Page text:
short circuit.
Those shorts have been throwing sparks on the T-368/URT Radio Trans-
mitter-like are found on your AN/GRC-26(U) .nd others.
This is what happens: The beaded
metal chain that holds the fuseholder
cap to the panel sometimes brushes
against the fuseholder during a routine
replacement of fuses F1 and F2. And I
that, of course, brings on a short circuit.
So, suggestion number One: Turn
off the power any time and every time, ., ,
you go to change fuses. And then, to make 101% sure that no sparks fly, slip
some sleeping over that metal chain.
Some Insulation Sleeving, Electrical: FSN 5970-189-5905 (SIG), is the stuff
for the job. About two inches worth of that spaghetti on each chain will elimi-
nate the chance of a short circuit.
--o o AuBUT 2 INoCES Just uncouple the chain where it joins
01 '.OF SLEEVIjNGty IV the panel, and slide the sleeping on.
S( Actually, two inches will cover both the
chain and the metal coupling on the
fuseholder cap.
New T-368's coming down the line will solve the short circuit problem by
having nylon cord to replace the chain. But that plastic sleeping will handle the
situation smoothly if your equipment has the chain attachment.

Comes time to nestle the earpiece of E
an H-90/U Handset against your flap- F
per and maybe you'll move it away- -
but fast.
Because it sometimes happens that the
earpiece gets heated up a bit from setting'
there so close to the front panel of your
AN/TRC-24. Heated enough, s'matter of fact, to make the handset too hot to
handle for a short time after lifting it from its cradle.
Those seconds you wait while your earpiece cools can sometimes mean a dan-
gerous delay in communication.

Insulation, gents, insulation. Some -ABOUT /," INSULATION
plywood, maybe. Perhaps some asbes- BEIWEEN PANEL
tos sheeting. Or tempered pressboard. : AND HOLDER
Almost anything that's about Vs-in
thick and can be cut to fit between the
panel and the handset holder.
Cut the material to about the same
size as the earpiece-maybe a shade
larger. Place it in position between the panel and the handset holder ... and then
secure it with the same two screws that hold the holder in place.
Makes for real cool cradling. No hot earpiece, no hot ear, and no sweat when
you want to make with the communication on your TRC 24.


Along comes this tank with its radio antennas whippin' and its tracks clankin'
and the dust boilin' up all around. Terrific. And then, all of a sudden-whomp!
So things like that happen. But hold it, please. Don't hit the starter quite yet.
'Cause here's a chance for the loader (who handles the radio set in the tank) to
do everybody, especially himself, a big favor.
That's right, a simple thing like turning the radio OFF before the tank is re-
started will keep that collection of tubes on the line. Also will keep your tank in
touch with the outside world.
Nobody needs to be an electronic whiz kid to know that the voltage surge from
a tank engine that's been kicked into life might damage the radio. It doesn't usually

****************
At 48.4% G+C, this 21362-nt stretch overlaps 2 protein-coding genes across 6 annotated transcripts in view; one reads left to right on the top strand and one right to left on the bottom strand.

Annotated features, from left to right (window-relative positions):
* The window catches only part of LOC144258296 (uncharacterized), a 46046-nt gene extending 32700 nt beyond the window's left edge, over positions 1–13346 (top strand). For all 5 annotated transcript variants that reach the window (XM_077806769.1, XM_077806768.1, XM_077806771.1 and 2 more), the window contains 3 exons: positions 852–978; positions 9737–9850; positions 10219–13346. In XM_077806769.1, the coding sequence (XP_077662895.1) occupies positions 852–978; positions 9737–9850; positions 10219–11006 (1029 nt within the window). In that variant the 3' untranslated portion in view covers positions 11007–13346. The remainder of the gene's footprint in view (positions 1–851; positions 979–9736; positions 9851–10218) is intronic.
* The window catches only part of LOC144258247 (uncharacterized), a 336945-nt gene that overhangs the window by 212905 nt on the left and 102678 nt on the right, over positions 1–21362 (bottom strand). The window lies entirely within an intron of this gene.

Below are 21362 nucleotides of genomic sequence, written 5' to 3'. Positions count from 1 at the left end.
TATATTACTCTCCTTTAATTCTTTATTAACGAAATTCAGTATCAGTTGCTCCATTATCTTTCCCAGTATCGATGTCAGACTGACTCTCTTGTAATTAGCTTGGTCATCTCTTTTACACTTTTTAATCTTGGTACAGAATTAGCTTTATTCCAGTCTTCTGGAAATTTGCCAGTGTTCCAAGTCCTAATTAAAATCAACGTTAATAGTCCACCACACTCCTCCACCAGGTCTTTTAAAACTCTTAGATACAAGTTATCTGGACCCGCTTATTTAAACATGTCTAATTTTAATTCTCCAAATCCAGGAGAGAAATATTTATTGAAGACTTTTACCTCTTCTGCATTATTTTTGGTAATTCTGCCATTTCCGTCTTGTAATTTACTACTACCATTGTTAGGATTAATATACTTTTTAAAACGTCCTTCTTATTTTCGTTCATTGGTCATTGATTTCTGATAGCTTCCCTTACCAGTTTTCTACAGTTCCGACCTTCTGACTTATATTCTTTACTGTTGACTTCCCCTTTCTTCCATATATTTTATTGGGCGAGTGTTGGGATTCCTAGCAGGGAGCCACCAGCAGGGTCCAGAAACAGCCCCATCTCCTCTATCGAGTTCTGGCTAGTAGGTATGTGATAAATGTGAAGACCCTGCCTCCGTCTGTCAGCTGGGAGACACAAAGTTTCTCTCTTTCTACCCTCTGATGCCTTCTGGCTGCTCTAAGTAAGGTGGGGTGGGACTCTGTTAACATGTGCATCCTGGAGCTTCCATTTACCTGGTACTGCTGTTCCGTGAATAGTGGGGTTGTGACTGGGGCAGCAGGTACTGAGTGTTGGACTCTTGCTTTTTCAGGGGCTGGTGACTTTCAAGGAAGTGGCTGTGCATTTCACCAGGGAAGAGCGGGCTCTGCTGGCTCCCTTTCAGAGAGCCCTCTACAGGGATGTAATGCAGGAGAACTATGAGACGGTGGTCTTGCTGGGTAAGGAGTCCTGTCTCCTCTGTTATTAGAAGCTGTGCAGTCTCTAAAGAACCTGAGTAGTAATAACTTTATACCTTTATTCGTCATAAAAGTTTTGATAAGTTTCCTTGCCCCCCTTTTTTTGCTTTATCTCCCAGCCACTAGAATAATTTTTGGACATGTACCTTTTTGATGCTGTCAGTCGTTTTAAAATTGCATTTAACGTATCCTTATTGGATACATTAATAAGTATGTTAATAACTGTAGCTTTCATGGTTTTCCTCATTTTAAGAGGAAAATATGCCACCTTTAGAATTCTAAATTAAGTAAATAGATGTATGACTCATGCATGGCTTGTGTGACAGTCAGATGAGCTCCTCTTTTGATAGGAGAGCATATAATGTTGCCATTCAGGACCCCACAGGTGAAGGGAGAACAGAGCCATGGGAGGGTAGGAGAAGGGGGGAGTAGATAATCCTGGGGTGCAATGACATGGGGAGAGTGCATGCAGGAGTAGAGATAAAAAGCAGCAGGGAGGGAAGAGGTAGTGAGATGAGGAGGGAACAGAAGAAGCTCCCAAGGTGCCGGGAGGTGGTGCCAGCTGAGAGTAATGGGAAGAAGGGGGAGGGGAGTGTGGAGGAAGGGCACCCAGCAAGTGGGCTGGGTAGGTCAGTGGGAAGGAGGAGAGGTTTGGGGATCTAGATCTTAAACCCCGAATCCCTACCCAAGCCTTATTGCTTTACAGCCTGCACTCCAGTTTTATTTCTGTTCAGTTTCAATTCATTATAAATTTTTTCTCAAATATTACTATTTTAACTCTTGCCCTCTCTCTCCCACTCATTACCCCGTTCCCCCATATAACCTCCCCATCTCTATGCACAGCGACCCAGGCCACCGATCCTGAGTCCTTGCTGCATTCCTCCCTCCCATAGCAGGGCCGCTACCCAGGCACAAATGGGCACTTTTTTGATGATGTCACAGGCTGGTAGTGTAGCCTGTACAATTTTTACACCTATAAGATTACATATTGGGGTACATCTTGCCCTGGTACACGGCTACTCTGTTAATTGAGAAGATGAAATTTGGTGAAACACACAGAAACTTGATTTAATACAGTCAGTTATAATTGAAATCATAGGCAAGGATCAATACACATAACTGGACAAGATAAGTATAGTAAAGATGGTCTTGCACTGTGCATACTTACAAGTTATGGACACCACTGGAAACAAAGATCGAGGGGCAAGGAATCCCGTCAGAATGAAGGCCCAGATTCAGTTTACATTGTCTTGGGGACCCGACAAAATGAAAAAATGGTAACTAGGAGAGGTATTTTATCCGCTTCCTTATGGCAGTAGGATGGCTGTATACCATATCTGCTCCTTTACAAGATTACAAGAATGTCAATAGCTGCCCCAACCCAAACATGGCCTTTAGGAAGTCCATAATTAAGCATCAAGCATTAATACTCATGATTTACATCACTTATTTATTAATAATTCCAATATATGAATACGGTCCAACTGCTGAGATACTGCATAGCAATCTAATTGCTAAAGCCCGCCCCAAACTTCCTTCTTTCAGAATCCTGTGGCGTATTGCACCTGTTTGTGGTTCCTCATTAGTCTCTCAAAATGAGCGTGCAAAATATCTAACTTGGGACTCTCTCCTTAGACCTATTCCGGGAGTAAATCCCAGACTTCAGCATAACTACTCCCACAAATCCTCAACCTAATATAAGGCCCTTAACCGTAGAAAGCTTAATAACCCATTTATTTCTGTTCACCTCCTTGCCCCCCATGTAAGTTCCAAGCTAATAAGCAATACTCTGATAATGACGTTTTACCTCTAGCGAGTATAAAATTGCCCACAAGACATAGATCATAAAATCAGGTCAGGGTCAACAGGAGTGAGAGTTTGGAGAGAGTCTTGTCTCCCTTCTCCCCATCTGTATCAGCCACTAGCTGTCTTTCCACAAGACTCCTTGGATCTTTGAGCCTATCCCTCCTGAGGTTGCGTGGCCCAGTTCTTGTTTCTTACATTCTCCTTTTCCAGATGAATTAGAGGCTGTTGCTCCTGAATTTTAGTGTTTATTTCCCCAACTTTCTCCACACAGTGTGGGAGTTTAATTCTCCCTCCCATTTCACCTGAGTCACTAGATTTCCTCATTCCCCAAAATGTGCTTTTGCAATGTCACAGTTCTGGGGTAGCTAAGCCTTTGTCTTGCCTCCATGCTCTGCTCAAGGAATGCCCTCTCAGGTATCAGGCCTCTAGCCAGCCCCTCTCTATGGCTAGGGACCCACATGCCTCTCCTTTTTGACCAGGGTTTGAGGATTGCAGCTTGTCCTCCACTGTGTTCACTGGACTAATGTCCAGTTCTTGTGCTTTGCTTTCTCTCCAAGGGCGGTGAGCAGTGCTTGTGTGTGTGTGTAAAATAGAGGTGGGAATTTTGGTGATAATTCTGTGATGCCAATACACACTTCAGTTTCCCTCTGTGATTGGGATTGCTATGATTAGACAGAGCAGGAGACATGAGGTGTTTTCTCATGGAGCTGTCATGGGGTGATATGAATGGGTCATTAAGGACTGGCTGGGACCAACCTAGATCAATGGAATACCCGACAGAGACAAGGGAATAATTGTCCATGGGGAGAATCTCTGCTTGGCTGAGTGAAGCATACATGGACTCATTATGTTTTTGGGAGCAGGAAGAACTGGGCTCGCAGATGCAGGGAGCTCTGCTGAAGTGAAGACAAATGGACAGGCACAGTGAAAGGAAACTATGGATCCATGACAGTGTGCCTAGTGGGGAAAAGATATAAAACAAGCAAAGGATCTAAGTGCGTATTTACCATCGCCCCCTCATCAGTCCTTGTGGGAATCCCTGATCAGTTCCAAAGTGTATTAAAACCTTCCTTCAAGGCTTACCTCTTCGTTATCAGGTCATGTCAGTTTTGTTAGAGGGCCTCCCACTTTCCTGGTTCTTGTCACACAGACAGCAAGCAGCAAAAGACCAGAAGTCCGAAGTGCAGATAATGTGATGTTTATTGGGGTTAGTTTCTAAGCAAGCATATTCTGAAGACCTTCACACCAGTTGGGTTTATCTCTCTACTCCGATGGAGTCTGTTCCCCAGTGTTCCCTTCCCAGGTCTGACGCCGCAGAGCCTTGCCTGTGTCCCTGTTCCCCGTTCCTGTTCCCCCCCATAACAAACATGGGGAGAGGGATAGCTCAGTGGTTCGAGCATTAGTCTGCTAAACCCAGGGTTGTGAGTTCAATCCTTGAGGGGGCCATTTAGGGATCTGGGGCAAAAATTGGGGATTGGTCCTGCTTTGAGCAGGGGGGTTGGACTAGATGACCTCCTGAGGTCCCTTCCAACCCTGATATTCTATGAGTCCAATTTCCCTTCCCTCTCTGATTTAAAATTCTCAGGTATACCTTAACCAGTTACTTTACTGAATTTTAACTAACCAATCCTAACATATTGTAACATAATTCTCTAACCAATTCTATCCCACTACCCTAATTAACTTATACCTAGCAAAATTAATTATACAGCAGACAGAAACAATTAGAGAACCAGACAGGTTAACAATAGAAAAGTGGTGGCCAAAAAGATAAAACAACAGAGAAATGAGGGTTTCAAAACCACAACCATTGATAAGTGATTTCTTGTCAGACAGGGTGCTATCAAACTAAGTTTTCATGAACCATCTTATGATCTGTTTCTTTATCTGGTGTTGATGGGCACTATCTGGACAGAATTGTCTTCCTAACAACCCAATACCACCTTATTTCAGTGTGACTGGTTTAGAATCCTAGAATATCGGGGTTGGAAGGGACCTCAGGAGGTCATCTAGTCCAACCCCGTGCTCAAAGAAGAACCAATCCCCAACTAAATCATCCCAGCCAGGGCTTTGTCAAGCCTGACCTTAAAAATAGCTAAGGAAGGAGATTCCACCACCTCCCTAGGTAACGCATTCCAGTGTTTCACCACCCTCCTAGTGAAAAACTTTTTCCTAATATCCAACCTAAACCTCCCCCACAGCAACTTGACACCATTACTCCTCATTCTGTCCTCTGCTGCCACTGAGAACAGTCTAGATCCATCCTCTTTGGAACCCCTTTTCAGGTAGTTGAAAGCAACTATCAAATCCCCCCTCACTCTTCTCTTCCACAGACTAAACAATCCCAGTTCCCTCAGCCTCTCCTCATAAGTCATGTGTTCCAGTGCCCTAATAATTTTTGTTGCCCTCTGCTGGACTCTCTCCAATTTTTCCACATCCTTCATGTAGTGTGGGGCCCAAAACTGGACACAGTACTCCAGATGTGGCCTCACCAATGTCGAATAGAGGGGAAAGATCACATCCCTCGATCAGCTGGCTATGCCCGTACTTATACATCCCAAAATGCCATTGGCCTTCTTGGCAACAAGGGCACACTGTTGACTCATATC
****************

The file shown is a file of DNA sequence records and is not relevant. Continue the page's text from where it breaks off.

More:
happen-but it could ju r the samr. TN u~-AT
SoSOPsays toplay it safe all
the way. The loader, of course. CD-AN W 'E
is the man to throw the radio's
just as soon as the engine is
re-started and purrin again,
throws the switch ON.
Simple as throwing a s" itch.
and it'll keep your Angr.- \
happy. -


I T14 U~~1~ ~ TWAWT L


.- .OW, EI? Y. .P.DON'T





/ ,
-o E

Ps -

This equipment of battle will rot,
But not from the lead it has caught.
Tho bullets have ripped it,
SThat wasn't what flipped it;
UNAUTHORIZED FIX called this shot!

I:, ~

d rA4










YA!!...DIDN'T YA...
LET'S 61T/



- JI

S 2 SElE/?

B^,^E^S ^


Dear Half-Mast,
What's the reason for fixed intervehicular cables and air brake hoses on the
"Al" models of the cargo, chassis, and water tank trailers instead of the
detachable kind that came with the M104 and M106 trailers?
Mr. F. S.

Dear Mr. F. S.,
Those detachable cables and hoses on
the G754-series 11/2-ton two-wheel '
trailers had a habit of disappearing just
when they were needed. So it seemed
logical to tie 'em to the trailers, where
they're going to be needed anyway.
And besides, it saves money on the M103A1, M104A1, M105A1, M106A1
and M107A1 trailers not to have couplings on both ends by having one end per-
manently attached. 01/4

Dear Half-Mast,
We have a lot of trouble in our tank ADJUSTMENT
outfit while adjusting the low range or U' SRENW MAY
reverse band in our CD-850 series trans- N
missions. S BEING
You know that sometimes the guys TIGHTENED
don't watch the adjusting screw after '-..
making the adjustment and it turns when they tighten the locknut. Then, they're
right back where they started from-and maybe worse because they think it's set.

Sure, we're wise to the pencil-mark system-one line across the top of the
screw and the other on the transmission case directly in line with the screw-to
make sure the screw doesn't turn when the locknut is tightened. But that's no
guarantee that we're going to get it right the first or even the fifth time. We even
tried to fabricate a wrench. How do you see this?
SFC J. M. M.
Dear Sergeant J. M. M.,
No need to worry about this any NEW SOCKET
more 'cause a new socket has just come WRENCH
into the system that's going to take care
of this problem. It goes under FSN
5120-626-1842 and can be used for all vehicles with the CD-850 series transmis-
sions. It's now part of your 2nd echelon special tool set B.

This socket will letyou torque
the adjusting screw locknut
to whatever foot-pounds your
TM says, at the some time
you're holding the adjusting
screw from turning with on